Author: Bret Easton Ellis

Genre: Adult Horror, Psychological Thriller

Pages: 416



I was a little at war with myself about this book. One of my main problems with it was the lack of substantial secondary characters but when I looked up interviews with the author, he mentioned that he purposefully wrote those characters like that because he didn’t want people to become attached to them, to warn us about the apathy consumerism has created of us. Now what should I think? The rest of my reading was basically like this.

The plot (not that there is much of one) follows a successful businessman named Pat Bateman. He’s kind of your quintessential wealthy bachelor.  On the outside, he’s obsessed with materialism, constantly streaming out what people are eating or wearing; he hates women and homosexuals. As you continue reading, obviously, you realize on the inside, he’s a psycho, killing off people in detailed, graphic precision. The author attempts to convey the dangers of consumerism, how it makes us lack empathy for our fellow humans and how the oversaturation of this consumerism leads to lack of substantial emotional connection.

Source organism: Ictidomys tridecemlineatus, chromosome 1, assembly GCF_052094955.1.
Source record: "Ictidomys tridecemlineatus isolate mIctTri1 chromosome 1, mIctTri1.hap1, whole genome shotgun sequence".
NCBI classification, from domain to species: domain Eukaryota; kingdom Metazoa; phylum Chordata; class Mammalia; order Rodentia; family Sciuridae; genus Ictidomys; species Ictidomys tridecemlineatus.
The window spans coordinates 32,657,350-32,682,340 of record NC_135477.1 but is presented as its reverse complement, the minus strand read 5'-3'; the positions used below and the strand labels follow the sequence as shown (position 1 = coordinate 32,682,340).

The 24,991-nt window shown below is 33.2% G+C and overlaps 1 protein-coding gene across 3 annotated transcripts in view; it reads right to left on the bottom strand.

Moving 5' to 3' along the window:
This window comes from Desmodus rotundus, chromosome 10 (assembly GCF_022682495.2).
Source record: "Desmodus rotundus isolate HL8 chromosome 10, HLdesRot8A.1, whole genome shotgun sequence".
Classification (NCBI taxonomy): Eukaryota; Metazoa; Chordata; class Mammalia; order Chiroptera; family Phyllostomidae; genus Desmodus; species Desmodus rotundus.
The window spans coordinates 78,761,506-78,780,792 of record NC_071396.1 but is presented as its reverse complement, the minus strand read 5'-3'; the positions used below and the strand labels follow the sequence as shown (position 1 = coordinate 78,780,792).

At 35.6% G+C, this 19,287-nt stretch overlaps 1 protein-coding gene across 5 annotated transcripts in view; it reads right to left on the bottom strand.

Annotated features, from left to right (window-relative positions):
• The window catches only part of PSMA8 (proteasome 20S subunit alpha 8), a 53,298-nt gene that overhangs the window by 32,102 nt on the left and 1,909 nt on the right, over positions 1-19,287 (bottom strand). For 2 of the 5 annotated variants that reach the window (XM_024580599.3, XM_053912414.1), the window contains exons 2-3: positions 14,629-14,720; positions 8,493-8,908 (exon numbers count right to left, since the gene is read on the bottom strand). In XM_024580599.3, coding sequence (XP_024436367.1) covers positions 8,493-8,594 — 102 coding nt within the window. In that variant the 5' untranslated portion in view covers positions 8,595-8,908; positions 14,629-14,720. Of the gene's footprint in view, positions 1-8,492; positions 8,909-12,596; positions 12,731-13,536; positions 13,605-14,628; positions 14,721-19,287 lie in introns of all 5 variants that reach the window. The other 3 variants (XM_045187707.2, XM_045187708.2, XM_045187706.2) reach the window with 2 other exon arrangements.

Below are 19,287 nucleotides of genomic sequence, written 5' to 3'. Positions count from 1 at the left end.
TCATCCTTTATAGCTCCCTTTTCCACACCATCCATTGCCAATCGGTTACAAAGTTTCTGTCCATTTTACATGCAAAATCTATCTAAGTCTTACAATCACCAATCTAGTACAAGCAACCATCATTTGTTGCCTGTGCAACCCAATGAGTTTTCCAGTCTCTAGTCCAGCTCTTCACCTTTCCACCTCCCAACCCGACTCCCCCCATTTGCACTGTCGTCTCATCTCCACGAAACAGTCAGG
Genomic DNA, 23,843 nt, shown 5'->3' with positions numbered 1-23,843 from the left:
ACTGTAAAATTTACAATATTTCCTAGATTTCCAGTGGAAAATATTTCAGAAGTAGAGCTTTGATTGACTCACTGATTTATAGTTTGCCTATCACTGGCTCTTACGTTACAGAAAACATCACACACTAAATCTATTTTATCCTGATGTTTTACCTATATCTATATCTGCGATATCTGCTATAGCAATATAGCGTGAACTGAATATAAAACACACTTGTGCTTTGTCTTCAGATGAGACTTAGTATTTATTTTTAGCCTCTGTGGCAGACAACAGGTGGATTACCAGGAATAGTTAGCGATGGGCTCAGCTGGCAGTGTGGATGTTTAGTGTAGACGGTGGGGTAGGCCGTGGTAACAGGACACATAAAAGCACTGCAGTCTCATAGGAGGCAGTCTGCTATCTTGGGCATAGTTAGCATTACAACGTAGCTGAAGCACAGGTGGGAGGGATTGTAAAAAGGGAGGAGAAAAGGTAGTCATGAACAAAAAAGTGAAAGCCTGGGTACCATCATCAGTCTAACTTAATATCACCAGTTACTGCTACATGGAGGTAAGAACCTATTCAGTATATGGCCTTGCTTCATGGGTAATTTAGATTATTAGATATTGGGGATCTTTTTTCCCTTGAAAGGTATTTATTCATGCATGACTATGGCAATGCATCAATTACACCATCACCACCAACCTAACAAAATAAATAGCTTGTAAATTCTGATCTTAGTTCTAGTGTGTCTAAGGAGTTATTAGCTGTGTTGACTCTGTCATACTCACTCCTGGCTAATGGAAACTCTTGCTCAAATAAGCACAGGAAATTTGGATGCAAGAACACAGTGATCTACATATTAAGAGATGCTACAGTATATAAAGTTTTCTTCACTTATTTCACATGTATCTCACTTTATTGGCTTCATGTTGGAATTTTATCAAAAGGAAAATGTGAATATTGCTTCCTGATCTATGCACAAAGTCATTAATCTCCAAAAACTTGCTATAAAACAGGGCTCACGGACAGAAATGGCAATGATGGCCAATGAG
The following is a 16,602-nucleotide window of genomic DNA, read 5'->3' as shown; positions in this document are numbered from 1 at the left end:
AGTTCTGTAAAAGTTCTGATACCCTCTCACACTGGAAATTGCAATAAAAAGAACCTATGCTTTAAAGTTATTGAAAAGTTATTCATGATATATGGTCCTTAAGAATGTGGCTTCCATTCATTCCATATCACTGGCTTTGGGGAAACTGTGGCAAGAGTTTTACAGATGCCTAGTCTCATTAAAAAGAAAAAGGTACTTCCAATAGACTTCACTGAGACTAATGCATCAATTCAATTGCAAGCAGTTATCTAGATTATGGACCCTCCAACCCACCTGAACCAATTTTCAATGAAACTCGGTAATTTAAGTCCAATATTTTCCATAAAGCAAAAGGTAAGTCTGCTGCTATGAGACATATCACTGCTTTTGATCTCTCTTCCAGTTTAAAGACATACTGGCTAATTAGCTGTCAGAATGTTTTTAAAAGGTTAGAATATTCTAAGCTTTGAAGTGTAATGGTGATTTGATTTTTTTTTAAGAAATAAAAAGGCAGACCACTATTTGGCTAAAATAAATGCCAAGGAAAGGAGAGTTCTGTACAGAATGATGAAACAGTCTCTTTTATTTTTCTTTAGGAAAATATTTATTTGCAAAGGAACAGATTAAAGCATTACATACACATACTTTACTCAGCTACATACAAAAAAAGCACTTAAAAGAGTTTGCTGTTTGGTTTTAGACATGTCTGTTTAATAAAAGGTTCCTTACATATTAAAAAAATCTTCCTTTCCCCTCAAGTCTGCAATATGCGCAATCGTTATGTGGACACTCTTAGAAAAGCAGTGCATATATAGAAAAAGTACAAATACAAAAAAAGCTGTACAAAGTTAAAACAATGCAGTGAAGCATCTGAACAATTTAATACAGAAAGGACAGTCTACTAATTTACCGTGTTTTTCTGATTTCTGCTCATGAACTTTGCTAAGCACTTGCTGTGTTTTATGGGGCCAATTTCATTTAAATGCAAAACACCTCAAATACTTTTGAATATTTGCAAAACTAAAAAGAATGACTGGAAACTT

There are questions everyone asks when they see or hear about this book.

Is there really that much violence?

One scene involves a woman, a nail gun, a rat, Hailrail tube. And no, they were not separate murders.

I think one of the killing scenes lasted about 2 pages. 2 pages of graphic, violent mutilations. It makes me wonder, was that much violence necessary? I got your point in the first murder scene, no need to give me 5 more scenes of graphic violence that’s oh so shocking *sarcasm*

Is the book misogynistic?

Mmmm…up for debate but I really have to wonder what really is the point of making your main character misogynistic. What does that have to do with the story? The author tells me he kills women so graphically because it fascinates him but the deaths are also meaningless to him. If it’s so meaningless, why are only women killed?